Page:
Q&A with
Dr Jeff Barrett

The Q&A session with Dr Jeff Barrett, Director the Wellcome Sanger Institute COVID-19 Genomics Initiative was hosted by the Sanger Institute’s:

15 December 2020 - Dr Gosia Trynka

Dissecting the function of genetic variants associated with immune diseases

Dr Gosia Trynka is Group Leader at the Wellcome Sanger Institute and Experimental Science Director of Open Targets.

In her talk, Gosia describes how she uses genomics to identify cellular pathways and molecular targets that have been affected in immune diseases to develop new treatments and diagnostics.

Q&A with
Dr Gosia Trynka

The Q&A session with Dr Gosia Trynka, Group Leader in the Human Genetics Programme, at the Wellcome Sanger Institute and Experimental Science Director at Open Targets was hosted by the Sanger Institute’s:

19 November 2020 - Professor Dominic Kwiatkowski

Charting the evolutionary journey towards malaria elimination

Professor Dominic Kwiatkowski is Head of the Parasites and Microbes research programme at the Sanger Institute.

In his talk, Dominic describes how he uses genomics to probe the ongoing evolutionary arms race between parasites, mosquitoes and human populations that are afflicted by malaria, and how this knowledge can be translated into new strategies for combatting drug and insecticide resistance.

Q&A with
Professor Dominic Kwiatkowski

The Q&A session with Professor Dominic Kwiatkowski, who leads the Parasites and Microbes research Programme, was hosted by the Sanger Institute’s:

21 October 2020 - Professor Mark Blaxter

Busy ’bout the tree of life: What telomere-to-telomere genome sequences tell us about global biodiversity

Professor Mark Blaxter leads the Tree of Life Programme which has as an overarching goal the sequencing to high quality of all species on Earth.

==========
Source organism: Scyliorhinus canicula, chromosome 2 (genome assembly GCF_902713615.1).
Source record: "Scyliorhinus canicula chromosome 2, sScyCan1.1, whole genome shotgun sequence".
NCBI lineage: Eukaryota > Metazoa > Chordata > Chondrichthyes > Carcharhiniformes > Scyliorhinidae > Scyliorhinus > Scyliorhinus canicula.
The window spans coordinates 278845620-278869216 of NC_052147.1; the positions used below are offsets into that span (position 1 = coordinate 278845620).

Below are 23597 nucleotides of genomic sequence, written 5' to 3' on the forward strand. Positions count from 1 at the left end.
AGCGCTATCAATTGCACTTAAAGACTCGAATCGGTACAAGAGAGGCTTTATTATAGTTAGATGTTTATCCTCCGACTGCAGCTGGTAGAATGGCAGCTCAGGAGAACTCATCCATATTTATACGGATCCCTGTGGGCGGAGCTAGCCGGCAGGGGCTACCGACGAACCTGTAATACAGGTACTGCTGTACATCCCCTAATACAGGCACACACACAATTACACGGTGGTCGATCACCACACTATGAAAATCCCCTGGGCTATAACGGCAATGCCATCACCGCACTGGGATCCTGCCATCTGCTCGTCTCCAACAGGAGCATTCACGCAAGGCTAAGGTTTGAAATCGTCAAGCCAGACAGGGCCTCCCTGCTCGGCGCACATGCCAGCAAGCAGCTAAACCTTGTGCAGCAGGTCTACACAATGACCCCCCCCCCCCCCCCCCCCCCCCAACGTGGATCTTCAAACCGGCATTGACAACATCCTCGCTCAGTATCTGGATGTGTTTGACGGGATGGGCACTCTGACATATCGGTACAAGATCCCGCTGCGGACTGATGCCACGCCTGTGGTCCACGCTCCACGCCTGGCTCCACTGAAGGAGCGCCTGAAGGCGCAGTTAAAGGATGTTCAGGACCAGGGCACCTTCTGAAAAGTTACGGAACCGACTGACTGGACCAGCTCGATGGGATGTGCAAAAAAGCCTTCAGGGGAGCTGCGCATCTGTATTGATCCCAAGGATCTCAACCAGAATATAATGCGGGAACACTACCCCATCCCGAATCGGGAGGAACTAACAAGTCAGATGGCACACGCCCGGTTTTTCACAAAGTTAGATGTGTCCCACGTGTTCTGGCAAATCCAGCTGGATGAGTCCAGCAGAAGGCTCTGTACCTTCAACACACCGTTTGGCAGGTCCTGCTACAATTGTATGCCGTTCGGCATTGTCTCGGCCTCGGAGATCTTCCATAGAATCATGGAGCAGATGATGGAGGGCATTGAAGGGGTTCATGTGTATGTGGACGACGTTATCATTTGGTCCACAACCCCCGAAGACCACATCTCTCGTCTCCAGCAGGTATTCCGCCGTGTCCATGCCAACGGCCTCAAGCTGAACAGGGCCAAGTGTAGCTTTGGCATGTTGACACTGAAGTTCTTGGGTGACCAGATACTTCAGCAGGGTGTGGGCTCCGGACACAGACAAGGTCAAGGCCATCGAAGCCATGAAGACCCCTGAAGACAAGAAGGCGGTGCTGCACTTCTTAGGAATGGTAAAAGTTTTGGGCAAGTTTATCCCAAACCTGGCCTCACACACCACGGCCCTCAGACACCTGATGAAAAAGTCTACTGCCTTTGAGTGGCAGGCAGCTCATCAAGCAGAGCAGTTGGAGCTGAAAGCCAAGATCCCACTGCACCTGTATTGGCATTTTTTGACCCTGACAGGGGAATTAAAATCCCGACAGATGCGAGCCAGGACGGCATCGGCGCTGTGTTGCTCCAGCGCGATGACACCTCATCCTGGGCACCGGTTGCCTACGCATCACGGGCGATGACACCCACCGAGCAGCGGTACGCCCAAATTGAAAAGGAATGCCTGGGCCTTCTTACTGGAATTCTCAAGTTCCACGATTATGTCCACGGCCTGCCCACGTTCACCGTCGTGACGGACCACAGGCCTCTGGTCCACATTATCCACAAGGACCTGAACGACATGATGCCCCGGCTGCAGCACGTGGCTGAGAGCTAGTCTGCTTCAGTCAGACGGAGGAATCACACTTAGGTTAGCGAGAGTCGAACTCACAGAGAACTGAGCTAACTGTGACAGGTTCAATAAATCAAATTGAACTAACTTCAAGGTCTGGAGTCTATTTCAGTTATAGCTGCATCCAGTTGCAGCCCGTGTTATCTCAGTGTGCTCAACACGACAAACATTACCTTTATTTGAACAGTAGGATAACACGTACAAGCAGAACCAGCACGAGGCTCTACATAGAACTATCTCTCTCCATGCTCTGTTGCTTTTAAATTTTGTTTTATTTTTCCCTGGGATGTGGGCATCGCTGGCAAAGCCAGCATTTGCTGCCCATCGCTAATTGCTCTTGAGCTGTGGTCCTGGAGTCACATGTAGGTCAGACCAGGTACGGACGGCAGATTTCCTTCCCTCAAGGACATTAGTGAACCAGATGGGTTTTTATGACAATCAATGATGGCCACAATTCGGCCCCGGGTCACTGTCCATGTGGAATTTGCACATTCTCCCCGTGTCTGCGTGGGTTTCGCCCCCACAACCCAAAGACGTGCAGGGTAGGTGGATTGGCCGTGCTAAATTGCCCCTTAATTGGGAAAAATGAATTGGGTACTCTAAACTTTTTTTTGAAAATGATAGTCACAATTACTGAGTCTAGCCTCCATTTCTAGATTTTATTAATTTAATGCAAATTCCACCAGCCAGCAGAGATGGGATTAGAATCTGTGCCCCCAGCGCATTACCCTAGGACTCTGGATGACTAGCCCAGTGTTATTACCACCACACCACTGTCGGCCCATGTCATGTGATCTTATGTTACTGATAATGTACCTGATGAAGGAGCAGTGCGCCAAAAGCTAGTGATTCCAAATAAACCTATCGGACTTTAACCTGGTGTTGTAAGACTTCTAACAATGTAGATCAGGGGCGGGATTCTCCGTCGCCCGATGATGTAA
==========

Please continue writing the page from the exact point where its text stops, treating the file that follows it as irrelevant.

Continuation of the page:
Discover how he and his colleagues are using genomics to:

  • understand the deep roots of biodiversity,
  • delve into the unique biology of threatened organisms and
  • provide tools for conservation and mitigation of climate change and other threats.

Q&A with
Professor Mark Blaxter

The Q&A session with Professor Mark Blaxter, who leads the Tree of Life Programme, was hosted by the Sanger Institute’s:

16 September 2020 - Dr Emma Davenport

Stratifying sepsis patients through transcriptomic profiling

Dr Emma Davenport, Group Leader in the Human Genetics Programme at the Sanger Institute discussed somatic mutations, and how her research team is using gene expression data to understand how individuals respond to sepsis, a life-threatening condition caused by the dysregulated host response to infection.

Q&A with Dr Emma Davenport

The Q&A session with Dr Emma Davenport, Group Leader in the Human Genetics Programme, was hosted by the Sanger Institute’s:

19 August 2020 - Dr Peter Campbell

Somatic mutations in normal tissues

Dr Peter Campbell, Head of Cancer, Ageing and Somatic Mutation programme at the Sanger Institute discussed somatic mutations, and how researchers are characterising the landscape of mutations in cells to provide insights into normal tissue development and maintenance, cancer evolution, diseases other than cancer, and ageing.

Q&A with Dr Peter Campbell

The Q&A session with Dr Peter Campbell, Head of Cancer, Ageing and Somatic Mutation programme, was hosted by the Sanger Institute’s:

15 July 2020 - Dr Sarah Teichmann

Human Cell Atlas: Mapping the body one cell at a time

The Human Cell Atlas is an ambitious global initiative aiming to create a comprehensive reference map of all human cells—the fundamental units of life—as a basis understanding human health and diagnosing, monitoring, and treating disease.

In this talk Dr Sarah Teichmann explains how the Human Cell Atlas is providing unprecedented understanding of human cells and tissue architecture in health and disease including reproductive biology, auto-immune disease and Covid-19 infection.

Q&A with Dr Sarah Teichmann

The Q&A session with Dr Sarah Teichmann, Head of the Cellular Genetics research programme, was hosted by the Sanger Institute’s: